Comparative study of zinc, copper, manganese, and iron concentrations in organs of zinc-deficient rats and rats treated neonatally with l-monosodium glutamate.Biol Trace Elem Res 2004; 97(2):163-82BT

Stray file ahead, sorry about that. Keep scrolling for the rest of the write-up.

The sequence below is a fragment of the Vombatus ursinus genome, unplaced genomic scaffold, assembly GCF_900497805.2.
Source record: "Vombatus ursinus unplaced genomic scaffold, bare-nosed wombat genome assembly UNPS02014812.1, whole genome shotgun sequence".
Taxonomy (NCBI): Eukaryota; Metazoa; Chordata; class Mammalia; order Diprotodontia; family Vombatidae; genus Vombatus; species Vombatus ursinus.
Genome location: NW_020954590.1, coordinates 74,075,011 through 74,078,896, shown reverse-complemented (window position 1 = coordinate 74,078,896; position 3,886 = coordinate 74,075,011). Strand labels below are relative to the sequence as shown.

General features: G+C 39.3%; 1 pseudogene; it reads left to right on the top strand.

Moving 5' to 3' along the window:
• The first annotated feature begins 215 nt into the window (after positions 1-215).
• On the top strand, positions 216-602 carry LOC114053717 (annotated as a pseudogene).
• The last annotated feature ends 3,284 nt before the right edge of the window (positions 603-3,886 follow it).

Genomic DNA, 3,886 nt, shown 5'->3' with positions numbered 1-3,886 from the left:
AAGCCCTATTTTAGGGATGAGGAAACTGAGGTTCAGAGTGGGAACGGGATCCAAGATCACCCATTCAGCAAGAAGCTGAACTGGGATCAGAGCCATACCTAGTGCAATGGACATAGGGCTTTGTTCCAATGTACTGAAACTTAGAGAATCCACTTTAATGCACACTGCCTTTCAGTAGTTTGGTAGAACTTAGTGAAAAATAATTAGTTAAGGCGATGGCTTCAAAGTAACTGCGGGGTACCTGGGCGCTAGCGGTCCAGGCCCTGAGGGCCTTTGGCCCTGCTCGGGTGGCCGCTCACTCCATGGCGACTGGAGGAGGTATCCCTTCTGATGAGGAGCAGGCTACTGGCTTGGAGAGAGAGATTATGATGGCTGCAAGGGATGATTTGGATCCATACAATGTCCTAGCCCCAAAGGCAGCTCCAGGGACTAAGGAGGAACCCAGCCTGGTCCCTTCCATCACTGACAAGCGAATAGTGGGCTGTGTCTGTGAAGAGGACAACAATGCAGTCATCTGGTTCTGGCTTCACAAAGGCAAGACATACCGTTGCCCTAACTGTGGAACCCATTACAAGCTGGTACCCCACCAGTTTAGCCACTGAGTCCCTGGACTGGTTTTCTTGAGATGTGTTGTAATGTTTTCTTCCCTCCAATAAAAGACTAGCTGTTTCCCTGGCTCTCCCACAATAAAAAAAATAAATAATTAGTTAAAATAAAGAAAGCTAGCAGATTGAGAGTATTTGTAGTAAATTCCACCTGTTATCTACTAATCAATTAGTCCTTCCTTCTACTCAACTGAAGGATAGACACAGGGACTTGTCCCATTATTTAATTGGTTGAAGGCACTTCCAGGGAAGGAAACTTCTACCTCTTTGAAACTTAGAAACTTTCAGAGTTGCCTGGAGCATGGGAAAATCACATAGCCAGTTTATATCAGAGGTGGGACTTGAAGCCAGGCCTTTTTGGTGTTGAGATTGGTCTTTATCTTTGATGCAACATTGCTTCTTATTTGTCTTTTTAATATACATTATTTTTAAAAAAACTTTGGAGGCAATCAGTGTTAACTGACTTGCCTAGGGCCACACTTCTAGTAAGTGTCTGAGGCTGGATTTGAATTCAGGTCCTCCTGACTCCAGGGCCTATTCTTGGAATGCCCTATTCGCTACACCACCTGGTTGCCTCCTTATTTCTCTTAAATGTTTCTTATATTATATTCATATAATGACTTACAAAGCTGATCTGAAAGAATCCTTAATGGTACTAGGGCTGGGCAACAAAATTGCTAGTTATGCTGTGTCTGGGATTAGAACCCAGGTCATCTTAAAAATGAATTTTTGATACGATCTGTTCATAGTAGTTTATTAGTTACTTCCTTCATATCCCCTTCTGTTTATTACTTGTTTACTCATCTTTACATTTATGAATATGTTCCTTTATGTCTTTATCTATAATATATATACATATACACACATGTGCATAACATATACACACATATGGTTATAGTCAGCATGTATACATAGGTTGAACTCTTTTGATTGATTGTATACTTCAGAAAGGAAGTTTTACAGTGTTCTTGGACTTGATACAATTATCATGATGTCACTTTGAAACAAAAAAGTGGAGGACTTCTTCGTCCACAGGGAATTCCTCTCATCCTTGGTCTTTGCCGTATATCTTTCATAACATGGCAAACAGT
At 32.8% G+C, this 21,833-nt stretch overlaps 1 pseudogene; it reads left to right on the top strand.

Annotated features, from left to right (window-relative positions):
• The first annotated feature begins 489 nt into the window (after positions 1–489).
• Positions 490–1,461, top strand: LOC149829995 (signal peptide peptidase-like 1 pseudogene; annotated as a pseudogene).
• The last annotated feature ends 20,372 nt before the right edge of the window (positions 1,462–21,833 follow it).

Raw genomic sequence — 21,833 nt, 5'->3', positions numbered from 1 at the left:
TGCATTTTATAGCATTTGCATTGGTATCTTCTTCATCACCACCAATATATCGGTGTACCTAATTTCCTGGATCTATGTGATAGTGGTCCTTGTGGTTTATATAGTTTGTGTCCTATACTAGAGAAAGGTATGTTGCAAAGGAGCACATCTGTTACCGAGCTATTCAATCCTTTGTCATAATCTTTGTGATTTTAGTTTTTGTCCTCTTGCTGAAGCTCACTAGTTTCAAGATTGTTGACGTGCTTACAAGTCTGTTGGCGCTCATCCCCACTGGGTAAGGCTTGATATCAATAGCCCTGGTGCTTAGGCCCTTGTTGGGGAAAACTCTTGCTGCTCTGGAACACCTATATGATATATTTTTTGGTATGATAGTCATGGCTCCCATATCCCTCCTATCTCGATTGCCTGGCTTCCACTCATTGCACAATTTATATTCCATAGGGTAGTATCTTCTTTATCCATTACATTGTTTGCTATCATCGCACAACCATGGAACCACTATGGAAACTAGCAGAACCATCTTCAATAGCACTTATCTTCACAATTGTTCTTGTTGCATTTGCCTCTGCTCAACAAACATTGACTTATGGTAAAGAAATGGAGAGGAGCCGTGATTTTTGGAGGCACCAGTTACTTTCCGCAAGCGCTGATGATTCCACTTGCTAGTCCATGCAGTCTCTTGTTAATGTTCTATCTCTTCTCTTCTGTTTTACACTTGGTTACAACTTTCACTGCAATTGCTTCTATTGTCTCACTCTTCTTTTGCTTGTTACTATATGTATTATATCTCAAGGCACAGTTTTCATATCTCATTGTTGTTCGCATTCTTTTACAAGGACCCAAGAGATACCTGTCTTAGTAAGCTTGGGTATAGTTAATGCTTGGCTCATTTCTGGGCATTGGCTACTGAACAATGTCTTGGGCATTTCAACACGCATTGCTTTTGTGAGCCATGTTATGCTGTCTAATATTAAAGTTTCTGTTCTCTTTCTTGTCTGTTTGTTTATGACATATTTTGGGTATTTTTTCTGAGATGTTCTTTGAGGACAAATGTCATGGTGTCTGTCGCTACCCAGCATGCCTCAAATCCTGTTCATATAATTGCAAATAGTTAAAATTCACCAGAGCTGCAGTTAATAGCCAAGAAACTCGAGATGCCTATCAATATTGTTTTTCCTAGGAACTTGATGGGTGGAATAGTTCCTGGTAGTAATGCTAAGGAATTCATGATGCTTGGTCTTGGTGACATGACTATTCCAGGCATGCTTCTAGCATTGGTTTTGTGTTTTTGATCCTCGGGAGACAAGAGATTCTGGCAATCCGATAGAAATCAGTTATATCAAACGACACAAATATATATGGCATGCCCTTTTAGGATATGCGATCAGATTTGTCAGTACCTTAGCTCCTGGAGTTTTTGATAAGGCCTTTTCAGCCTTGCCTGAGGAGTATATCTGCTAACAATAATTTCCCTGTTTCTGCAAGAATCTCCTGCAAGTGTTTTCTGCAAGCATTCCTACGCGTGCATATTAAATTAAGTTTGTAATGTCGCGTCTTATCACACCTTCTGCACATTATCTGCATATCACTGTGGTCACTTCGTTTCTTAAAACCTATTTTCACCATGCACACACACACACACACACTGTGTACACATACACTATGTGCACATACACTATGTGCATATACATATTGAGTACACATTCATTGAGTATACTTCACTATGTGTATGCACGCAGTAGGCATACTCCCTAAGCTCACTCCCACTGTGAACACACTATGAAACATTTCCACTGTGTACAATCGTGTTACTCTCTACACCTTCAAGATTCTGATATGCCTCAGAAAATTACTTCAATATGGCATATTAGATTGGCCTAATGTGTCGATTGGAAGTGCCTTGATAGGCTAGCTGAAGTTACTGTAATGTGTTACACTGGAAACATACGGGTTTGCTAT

The effects of a zinc-deficient (ZD) diet on the growth and trace element concentrations of various organs (body hair, liver, kidney, gastrocnemius muscle, and femur) of male rats were studied. Furthermore, these trace element concentrations of the above-mentioned organs in male rats neonatally treated with l-monosodium glutamate (MSG) are compared with those of the ZD rats. The ZD rats showed growth retardation compared to rats fed a zinc- adequate diet (controls). The feed efficiency of the ZD rats was only one-fifth of the controls. This is one reason why the ZD rats showed retarded growth. Body hair concentration of zinc (Zn) in the ZD rats was significantly lower than in the controls. On the other hand, copper (Cu), manganese (Mn), and iron (Fe) concentrations in the body hair were significantly higher in the ZD rats than in the controls. Moreover, the apparent absorption rate of these trace elements was significantly higher in the ZD rats than in the controls. The reason for the decrease in Zn contents of the body hair in the ZD rats is probably the reduced dietary Zn intake. Liver and kidney concentrations of Zn in the ZD rats were significantly lower than in the controls. Femur Zn concentrations in the control rats showed higher values than in the ZD rats. Cu and Mn concentrations in the femur in the ZD rats showed higher values than in the controls. Ninh et al. suggested that growth retardation in ZD rats is the result of a decrease in protein biosynthesis. The results of this study support their theory. The reasons for the use of MSG-treated rats in this study are as follows. (1) We reported on the head hair concentration of the above-mentioned elements from pituitary dwarfism (human growth hormone deficient) patients. In that study, the sample was restricted to head hair from pituitary dwarfism patients. More detailed physiological data may be obtained by the used of MSG-treated rats. (2) We took notice of many resemblances between the pituitary dwarfism patients and the MSG-treated rats in morbidity. The MSG-treated rats showed a severe growth retardation compared to NaCl-treated controls. Zn concentration in the body hair was significantly higher in the MSG-treated rats that in the NaCl-treated controls. For other trace element concentrations, there were no significant differences between the MSG-treated rats and the NaCl-treated controls. The concentrations of these trace elements in the liver of the MSG-treated rats were lower than in the NaCl-treated controls. In the MSG-treated rats, the concentrations of Zn and Cu in the femur were higher than in the NaCl-treated controls. However, the Fe concentration in the femur of teh MSG-treated rats showed lower values compared with NaCl-treated controls. The results of this study suggest that the reduction of rat growth hormone (rGH) secretion and/or its synthesis are a consequence of the impairment of rGH anabolic effects. Furthermore it indicates that MSG-treated rats are useful as an in vivo model for the study of the effects of GH.